There is a saying, “There is nothing new under the sun.” While that may be true, what is also true is that there is a newness in combining approaches that already exist into something dynamic and extraordinary. Our work with lectio divina evidences this dynamism. We take the monastic contemplative practice of lectio divina from the West and stitch it together with the Eastern emphasis on learning as a process of character development and transformation that originates in Eastern traditions. Both lectio divina and the Eastern practices that originated in India in the yogic schools emphasize the formation of the whole person (body, mind, heart and soul). Just as yoga is the union of body and mind, lectio divina is a part of contemplative practices and pedagogy that knits together mind, body, heart in the learning process and out of this combination, something new is born into the spaces of teaching and learning. This article chronicles the conscious effort to create community between two like-minded professors who were dharmically brought together. In community with each other, they began to realize the value of stitching together Eastern and Western approaches for deepened learning and self-discovery for teachers and students alike.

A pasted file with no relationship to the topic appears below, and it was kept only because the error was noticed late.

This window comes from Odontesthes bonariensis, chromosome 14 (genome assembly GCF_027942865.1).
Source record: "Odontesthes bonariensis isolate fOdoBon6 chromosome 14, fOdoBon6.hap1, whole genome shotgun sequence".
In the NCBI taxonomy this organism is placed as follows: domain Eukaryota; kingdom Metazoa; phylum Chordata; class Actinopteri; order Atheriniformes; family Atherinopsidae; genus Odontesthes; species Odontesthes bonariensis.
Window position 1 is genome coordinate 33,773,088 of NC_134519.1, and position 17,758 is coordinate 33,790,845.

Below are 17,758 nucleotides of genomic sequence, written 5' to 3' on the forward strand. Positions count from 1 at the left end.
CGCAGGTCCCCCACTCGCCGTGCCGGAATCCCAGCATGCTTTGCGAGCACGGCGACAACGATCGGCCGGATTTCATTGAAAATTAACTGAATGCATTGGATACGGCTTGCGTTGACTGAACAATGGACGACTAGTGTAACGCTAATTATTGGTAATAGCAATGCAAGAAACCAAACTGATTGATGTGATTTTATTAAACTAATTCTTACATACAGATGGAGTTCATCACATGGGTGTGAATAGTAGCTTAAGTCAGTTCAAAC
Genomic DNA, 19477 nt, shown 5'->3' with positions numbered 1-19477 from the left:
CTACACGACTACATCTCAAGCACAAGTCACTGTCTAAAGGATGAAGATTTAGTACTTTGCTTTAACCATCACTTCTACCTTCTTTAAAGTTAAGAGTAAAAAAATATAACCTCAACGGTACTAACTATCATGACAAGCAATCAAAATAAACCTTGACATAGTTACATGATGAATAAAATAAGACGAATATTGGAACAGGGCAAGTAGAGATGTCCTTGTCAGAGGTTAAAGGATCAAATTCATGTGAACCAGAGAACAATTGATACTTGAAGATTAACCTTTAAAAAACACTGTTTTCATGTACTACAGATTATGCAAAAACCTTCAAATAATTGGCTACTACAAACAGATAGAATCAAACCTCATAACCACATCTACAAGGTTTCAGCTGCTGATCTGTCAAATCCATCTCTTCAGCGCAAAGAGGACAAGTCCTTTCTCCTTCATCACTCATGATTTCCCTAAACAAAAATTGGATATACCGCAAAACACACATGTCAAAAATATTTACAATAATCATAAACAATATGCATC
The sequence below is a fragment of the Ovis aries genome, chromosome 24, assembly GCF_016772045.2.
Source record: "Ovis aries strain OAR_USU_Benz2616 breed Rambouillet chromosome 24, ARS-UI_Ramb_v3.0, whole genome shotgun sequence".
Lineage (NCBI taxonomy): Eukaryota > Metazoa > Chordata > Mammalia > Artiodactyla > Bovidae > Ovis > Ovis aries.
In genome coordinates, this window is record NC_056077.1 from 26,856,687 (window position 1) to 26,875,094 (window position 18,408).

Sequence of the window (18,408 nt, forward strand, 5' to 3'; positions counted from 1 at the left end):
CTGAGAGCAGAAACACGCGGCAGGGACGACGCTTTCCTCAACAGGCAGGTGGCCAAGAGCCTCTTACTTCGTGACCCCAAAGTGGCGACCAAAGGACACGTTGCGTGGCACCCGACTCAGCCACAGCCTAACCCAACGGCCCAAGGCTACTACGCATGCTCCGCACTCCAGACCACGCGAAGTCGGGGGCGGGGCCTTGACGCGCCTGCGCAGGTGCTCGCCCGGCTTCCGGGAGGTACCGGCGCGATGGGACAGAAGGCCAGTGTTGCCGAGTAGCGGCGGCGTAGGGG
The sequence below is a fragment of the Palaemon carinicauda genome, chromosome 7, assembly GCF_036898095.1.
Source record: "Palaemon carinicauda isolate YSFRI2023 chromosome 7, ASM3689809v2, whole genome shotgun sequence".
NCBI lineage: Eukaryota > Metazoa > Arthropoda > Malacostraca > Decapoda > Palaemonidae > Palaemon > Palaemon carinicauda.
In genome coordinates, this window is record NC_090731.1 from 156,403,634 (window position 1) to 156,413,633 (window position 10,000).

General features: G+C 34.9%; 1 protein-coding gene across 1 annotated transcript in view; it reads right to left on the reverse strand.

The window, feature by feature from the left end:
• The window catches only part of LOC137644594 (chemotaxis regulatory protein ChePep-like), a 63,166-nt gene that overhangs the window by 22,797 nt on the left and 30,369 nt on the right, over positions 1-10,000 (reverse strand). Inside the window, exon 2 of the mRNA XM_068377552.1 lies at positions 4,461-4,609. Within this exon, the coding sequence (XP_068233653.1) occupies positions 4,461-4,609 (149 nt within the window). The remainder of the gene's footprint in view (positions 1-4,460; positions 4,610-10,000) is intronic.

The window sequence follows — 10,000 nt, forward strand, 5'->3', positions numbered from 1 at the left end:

Csikszentmihalyi, M. (1997). Finding Flow: The Psychology of Engagement with Everyday Life. New York, NY: Basic Books.
Dewey, J. (1938). Experience and Education. New York: Macmillan and Co.
Easwaran, E. (2007). The Upanishads. Berkeley, CA: Nilgiri Press.
Eknath Easwaran (2007). The Bhagavad Gita, Berkeley, CA: Nilgiri Press.
Freire, P. (1970). The "banking" concept of education. In A. S. Canestrari & B. A. Marlow (Eds.), Educational foundations: An anthology of critical readings (pp. 99-111). London: Sage (2004).
Hall, M. P. (2005). Bridging the heart and mind: community as a device for linking cognitive and affective learning. Journal of Cognitive Affective Learning, 1, 8-12.
Hart, T. (2007). Reciprocal revelation: Toward a pedagogy of interiority. Journal of Cognitive Affective Learning, 3(2), 1-10.
Keator, M. (2018). Lectio divina as contemplative pedagogy: Re-appropriating monastic practice for the humanities. New York, NY: Routledge. https://doi.org/10.4324/9781315098104
Lichtmann, M. (2005). The teacher's way: Teaching and the contemplative life. New York: Paulist Press.
Lewis, H. (2006). Excellence without a soul? How a great university forgot education. New York: Public Affairs.
Merton, T. (1997). Learning to love: Exploring solitude and freedom. Ed. with Introduction by C. M. Bochen. San Francisco: Harper San Francisco.
Palmer, P. (1998). The courage to teach: Exploring the inner landscape of a teacher's life. San Francisco, CA: Jossey-Bass.
Schön, D. A. (1987). Jossey-Bass higher education series. Educating the reflective practitioner: Toward a new design for teaching and learning in the professions. San Francisco, CA, US: Jossey-Bass
Zajonc, A. (2013). Contemplative pedagogy: a quiet revolution in higher education. Wiley Periodicals, Inc. New Directions for Teaching and Learning, no. 134, 53, Summer 2013. https://doi.org/10.1002/tl.20057
This work is licensed under a Creative Commons Attribution 4.0 International License.